Nayib Bukele’s hidden cabinet

A shadowy group of Venezuelans with anti-Chavismo roots is deeply embedded in the Salvadoran government and oversaw the president’s successful electoral campaign

Government advisor Sarah Hanna, and President Nayib Bukele of El Salvador.
Government advisor Sarah Hanna, and President Nayib Bukele of El Salvador.EL PAÍS
Juan Diego Quesada

They act discreetly and try not to draw attention to themselves. A group of Venezuelans with roots in anti-Chavismo have stealthily surrounded President of El Salvador Nayib Bukele, who swept to victory in the elections last Sunday that will keep him in power for another five years.

Salvadoran ministers and senior officials feel that their functions are bing usurped and are irritated by the Venezuelans. The latter have been in charge of organizing successful electoral campaigns, restructuring the government, and serving as liaisons with advisors, friends, contractors, and snake oil salesmen. Paradoxically, this type of shadow cabinet has replicated some of the tactics that Chavismo used to take an authoritarian turn and manage keep itself in perpetual power.

Bukele, the 42-year-old president who is very popular for having reduced crime to a minimum in a country with a very violent past, is surrounded by American, Spanish, and Argentine advisors who take credit for for propaganda successes and strategic decision-making, without it necessarily being true.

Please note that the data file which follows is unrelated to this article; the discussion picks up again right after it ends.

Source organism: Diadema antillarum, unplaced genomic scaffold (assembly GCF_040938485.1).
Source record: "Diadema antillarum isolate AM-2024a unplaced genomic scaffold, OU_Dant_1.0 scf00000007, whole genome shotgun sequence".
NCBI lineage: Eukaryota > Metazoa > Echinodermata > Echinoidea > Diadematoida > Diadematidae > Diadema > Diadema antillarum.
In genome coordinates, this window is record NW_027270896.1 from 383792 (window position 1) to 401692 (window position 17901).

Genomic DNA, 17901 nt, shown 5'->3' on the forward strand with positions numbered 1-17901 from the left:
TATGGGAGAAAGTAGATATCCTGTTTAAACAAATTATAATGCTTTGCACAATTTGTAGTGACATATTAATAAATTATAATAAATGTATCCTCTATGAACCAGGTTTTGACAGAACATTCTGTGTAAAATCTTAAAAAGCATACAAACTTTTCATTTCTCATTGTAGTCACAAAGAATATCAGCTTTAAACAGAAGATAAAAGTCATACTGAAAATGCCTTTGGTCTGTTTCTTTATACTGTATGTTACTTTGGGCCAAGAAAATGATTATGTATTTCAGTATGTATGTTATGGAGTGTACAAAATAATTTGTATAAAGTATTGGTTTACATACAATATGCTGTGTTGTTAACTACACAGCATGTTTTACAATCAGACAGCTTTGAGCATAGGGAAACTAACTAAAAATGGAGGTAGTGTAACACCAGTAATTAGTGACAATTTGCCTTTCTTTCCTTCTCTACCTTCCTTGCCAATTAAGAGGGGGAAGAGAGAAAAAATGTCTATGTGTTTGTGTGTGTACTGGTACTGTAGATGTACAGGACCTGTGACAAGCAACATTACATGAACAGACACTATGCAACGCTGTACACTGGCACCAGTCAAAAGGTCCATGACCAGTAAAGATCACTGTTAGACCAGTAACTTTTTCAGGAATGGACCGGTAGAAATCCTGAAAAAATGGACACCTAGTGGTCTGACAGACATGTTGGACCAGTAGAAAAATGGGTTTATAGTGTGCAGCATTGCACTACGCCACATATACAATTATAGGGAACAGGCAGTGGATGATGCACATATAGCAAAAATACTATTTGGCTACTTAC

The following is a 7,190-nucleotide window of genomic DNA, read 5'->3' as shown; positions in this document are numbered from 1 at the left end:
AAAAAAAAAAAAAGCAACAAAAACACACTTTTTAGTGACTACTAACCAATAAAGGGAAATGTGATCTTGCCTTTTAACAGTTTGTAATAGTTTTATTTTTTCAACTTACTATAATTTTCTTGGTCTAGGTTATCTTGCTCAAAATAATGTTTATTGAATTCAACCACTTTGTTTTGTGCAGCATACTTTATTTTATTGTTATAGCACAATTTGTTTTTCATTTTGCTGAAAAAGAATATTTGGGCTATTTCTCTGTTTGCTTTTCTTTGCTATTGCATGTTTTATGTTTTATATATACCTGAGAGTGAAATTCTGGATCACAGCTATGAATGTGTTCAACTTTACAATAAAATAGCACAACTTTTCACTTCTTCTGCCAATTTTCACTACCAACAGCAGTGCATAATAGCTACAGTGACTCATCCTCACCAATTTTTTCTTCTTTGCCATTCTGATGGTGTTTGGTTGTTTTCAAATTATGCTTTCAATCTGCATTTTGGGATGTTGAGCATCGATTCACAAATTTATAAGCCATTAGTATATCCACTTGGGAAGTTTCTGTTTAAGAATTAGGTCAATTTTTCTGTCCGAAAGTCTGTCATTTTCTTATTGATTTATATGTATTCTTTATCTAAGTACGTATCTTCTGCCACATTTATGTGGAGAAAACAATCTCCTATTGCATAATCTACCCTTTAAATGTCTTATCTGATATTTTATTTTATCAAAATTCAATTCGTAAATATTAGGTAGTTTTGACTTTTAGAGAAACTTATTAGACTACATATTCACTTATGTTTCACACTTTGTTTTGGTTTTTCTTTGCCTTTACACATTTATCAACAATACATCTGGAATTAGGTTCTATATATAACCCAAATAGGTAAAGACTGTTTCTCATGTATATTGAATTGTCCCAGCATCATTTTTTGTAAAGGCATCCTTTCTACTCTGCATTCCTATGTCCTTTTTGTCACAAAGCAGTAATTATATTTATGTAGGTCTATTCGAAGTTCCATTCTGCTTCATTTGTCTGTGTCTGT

The president is enormously popular on social media, where he has posted very shocking videos of gang members held in a maximum security prison and has a group of YouTubers with millions of followers who have traveled to El Salvador to extoll his policies. This network of foreign hustlers has very little weight and limited access to the leadership. It is really the Venezuelan advisors who are making important decisions and who have direct access to Bukele and his brothers.

“Everything goes through them,” says a high-level source who worked with Bukele during the first two years of his government. “When the pandemic began, they formed the emergency team. Everything had to be run by them first. The ministers had no real decision-making power. It is true that some rebelled and did not let the Venezuelans act as if they were in a position above the appointed ministers, but others simply had no other option.” The team of foreign advisors installed themselves in a wing of the hospital that Bukele built near the National Palace, where they stayed at least until the end of 2023.